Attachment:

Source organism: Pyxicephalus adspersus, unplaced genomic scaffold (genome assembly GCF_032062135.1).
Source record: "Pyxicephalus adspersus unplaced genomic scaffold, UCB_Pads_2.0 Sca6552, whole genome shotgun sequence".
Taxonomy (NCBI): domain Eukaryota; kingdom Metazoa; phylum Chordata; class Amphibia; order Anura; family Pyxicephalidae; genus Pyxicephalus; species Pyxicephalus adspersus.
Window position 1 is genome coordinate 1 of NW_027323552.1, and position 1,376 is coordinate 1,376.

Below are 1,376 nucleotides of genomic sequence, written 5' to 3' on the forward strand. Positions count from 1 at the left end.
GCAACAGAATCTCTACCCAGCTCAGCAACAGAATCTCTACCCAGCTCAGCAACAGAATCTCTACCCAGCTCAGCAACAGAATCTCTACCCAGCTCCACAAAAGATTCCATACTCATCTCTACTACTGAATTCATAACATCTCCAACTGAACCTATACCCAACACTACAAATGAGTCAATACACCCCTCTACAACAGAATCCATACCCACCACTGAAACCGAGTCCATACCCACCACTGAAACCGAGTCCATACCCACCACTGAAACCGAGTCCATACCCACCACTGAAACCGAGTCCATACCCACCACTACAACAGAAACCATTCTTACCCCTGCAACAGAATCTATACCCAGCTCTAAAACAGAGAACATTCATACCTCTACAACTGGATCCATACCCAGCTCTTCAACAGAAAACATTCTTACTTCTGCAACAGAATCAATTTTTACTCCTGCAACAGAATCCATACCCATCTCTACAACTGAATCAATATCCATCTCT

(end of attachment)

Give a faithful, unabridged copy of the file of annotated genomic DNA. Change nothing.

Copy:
Source organism: Pyxicephalus adspersus, unplaced genomic scaffold (genome assembly GCF_032062135.1).
Source record: "Pyxicephalus adspersus unplaced genomic scaffold, UCB_Pads_2.0 Sca6552, whole genome shotgun sequence".
Taxonomy (NCBI): domain Eukaryota; kingdom Metazoa; phylum Chordata; class Amphibia; order Anura; family Pyxicephalidae; genus Pyxicephalus; species Pyxicephalus adspersus.
Window position 1 is genome coordinate 1 of NW_027323552.1, and position 1,376 is coordinate 1,376.

Below are 1,376 nucleotides of genomic sequence, written 5' to 3' on the forward strand. Positions count from 1 at the left end.
GCAACAGAATCTCTACCCAGCTCAGCAACAGAATCTCTACCCAGCTCAGCAACAGAATCTCTACCCAGCTCAGCAACAGAATCTCTACCCAGCTCCACAAAAGATTCCATACTCATCTCTACTACTGAATTCATAACATCTCCAACTGAACCTATACCCAACACTACAAATGAGTCAATACACCCCTCTACAACAGAATCCATACCCACCACTGAAACCGAGTCCATACCCACCACTGAAACCGAGTCCATACCCACCACTGAAACCGAGTCCATACCCACCACTGAAACCGAGTCCATACCCACCACTACAACAGAAACCATTCTTACCCCTGCAACAGAATCTATACCCAGCTCTAAAACAGAGAACATTCATACCTCTACAACTGGATCCATACCCAGCTCTTCAACAGAAAACATTCTTACTTCTGCAACAGAATCAATTTTTACTCCTGCAACAGAATCCATACCCATCTCTACAACTGAATCAATATCCATCTCT